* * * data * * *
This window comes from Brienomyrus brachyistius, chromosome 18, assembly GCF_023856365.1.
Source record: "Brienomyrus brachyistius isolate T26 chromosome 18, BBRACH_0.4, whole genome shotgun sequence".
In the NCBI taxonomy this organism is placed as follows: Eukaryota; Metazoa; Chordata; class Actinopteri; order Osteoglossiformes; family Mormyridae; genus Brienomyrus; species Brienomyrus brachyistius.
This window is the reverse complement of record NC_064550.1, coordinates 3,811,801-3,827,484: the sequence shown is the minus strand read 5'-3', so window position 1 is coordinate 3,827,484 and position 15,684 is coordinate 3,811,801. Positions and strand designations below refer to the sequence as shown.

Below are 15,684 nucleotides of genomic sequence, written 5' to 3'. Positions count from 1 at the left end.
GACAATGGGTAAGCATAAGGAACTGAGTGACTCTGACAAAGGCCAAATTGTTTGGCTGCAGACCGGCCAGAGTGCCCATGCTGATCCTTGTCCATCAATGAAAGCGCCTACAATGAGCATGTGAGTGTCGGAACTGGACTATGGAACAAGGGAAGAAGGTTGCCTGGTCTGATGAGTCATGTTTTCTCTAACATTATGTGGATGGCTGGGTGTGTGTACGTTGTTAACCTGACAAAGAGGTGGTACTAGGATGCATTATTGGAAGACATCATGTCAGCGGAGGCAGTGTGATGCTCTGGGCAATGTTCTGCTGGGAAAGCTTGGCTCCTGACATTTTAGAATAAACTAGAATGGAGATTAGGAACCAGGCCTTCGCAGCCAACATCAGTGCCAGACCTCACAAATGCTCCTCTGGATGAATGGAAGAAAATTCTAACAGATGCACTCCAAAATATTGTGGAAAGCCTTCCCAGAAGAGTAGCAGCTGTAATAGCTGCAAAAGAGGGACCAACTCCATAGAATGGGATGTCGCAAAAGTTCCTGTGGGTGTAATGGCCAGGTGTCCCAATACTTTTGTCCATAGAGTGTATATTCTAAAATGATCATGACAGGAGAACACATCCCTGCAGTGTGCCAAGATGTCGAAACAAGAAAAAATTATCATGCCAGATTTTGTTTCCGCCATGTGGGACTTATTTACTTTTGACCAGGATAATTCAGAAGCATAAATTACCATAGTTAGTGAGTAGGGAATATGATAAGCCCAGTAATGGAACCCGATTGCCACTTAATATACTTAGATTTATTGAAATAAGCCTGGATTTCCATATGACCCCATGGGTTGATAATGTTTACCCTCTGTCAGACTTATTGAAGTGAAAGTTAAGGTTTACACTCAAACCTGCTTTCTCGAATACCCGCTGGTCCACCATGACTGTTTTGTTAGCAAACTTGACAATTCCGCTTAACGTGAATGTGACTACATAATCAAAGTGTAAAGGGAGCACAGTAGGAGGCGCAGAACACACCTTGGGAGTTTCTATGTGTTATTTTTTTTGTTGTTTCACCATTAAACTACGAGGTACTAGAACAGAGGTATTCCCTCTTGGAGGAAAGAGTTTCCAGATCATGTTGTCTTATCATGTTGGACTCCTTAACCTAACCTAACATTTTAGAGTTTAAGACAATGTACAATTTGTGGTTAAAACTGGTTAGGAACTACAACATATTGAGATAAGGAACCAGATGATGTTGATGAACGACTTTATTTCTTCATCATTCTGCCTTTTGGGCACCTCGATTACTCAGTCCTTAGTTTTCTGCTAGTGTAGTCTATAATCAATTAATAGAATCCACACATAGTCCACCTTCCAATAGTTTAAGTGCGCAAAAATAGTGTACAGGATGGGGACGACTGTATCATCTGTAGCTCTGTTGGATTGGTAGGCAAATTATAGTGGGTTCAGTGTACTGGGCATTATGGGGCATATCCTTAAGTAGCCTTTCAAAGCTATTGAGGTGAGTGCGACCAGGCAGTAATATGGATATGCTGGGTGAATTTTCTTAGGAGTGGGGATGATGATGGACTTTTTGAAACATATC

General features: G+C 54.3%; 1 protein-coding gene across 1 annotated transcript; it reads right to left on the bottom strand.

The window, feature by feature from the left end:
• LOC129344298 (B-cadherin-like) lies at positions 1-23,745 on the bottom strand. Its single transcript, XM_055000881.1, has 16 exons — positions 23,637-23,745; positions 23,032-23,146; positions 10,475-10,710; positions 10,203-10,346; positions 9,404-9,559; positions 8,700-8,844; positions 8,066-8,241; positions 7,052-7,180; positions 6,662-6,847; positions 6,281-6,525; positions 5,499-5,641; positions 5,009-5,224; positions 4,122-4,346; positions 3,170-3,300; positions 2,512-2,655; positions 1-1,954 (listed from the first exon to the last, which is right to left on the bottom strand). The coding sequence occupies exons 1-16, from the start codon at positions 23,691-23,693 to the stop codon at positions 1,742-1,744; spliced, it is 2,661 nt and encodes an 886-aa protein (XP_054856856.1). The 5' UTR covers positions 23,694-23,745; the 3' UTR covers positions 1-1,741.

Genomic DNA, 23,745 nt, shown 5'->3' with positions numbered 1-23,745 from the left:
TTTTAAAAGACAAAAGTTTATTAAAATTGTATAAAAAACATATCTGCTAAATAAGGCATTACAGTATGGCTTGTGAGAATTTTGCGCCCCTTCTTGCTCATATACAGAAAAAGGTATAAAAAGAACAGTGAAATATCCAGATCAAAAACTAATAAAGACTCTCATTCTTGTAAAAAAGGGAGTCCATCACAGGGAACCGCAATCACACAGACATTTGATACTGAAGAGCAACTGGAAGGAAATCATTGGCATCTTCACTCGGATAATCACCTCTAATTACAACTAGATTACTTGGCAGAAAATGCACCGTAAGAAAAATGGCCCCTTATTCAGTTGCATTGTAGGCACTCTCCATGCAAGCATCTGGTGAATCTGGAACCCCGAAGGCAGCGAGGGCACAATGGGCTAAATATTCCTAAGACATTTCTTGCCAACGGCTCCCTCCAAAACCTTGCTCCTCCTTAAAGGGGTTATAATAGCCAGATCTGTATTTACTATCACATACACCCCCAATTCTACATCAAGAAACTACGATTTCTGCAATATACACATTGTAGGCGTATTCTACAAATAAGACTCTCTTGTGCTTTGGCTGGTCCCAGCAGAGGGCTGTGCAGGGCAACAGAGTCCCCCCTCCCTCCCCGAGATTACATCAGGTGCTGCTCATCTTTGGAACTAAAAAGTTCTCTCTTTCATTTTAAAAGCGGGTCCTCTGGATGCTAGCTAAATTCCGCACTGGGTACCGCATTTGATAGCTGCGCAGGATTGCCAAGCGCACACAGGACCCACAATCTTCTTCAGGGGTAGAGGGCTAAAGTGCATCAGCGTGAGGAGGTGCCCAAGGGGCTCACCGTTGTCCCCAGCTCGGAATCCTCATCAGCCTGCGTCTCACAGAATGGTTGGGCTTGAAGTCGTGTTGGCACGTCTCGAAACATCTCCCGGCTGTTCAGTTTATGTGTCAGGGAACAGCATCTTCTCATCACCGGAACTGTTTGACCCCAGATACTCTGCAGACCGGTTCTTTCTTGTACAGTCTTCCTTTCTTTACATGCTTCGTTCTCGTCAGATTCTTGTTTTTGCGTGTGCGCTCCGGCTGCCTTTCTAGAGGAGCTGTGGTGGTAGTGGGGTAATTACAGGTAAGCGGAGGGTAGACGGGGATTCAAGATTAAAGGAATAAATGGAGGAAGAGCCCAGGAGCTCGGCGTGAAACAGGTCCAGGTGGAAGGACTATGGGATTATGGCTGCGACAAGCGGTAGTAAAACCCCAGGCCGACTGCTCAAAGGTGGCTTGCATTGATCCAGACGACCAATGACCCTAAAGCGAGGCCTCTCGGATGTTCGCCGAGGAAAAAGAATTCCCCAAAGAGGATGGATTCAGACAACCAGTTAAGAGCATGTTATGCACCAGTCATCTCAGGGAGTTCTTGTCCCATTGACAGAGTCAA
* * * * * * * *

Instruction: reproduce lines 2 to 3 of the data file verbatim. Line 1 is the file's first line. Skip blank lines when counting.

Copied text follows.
Source record: "Brienomyrus brachyistius isolate T26 chromosome 18, BBRACH_0.4, whole genome shotgun sequence".
In the NCBI taxonomy this organism is placed as follows: Eukaryota; Metazoa; Chordata; class Actinopteri; order Osteoglossiformes; family Mormyridae; genus Brienomyrus; species Brienomyrus brachyistius.